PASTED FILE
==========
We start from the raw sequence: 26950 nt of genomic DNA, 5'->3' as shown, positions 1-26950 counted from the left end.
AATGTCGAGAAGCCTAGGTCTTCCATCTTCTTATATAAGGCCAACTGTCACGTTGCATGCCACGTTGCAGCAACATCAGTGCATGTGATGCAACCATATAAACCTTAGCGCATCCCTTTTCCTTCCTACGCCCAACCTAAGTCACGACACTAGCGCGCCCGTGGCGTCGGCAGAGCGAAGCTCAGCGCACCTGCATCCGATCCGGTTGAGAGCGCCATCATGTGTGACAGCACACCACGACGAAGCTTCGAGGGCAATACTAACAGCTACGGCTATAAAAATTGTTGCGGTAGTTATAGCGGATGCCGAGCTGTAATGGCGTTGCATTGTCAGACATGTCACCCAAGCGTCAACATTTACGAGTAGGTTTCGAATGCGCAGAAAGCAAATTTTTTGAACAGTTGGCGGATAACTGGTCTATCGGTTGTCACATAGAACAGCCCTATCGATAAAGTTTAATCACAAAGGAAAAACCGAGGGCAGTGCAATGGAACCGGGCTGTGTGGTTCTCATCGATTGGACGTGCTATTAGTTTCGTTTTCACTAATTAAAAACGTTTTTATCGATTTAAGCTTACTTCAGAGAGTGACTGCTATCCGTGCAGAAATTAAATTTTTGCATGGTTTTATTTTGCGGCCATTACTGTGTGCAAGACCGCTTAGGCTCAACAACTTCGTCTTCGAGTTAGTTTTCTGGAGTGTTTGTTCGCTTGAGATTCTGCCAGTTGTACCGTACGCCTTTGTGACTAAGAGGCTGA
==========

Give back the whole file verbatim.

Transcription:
We start from the raw sequence: 26950 nt of genomic DNA, 5'->3' as shown, positions 1-26950 counted from the left end.
AATGTCGAGAAGCCTAGGTCTTCCATCTTCTTATATAAGGCCAACTGTCACGTTGCATGCCACGTTGCAGCAACATCAGTGCATGTGATGCAACCATATAAACCTTAGCGCATCCCTTTTCCTTCCTACGCCCAACCTAAGTCACGACACTAGCGCGCCCGTGGCGTCGGCAGAGCGAAGCTCAGCGCACCTGCATCCGATCCGGTTGAGAGCGCCATCATGTGTGACAGCACACCACGACGAAGCTTCGAGGGCAATACTAACAGCTACGGCTATAAAAATTGTTGCGGTAGTTATAGCGGATGCCGAGCTGTAATGGCGTTGCATTGTCAGACATGTCACCCAAGCGTCAACATTTACGAGTAGGTTTCGAATGCGCAGAAAGCAAATTTTTTGAACAGTTGGCGGATAACTGGTCTATCGGTTGTCACATAGAACAGCCCTATCGATAAAGTTTAATCACAAAGGAAAAACCGAGGGCAGTGCAATGGAACCGGGCTGTGTGGTTCTCATCGATTGGACGTGCTATTAGTTTCGTTTTCACTAATTAAAAACGTTTTTATCGATTTAAGCTTACTTCAGAGAGTGACTGCTATCCGTGCAGAAATTAAATTTTTGCATGGTTTTATTTTGCGGCCATTACTGTGTGCAAGACCGCTTAGGCTCAACAACTTCGTCTTCGAGTTAGTTTTCTGGAGTGTTTGTTCGCTTGAGATTCTGCCAGTTGTACCGTACGCCTTTGTGACTAAGAGGCTGA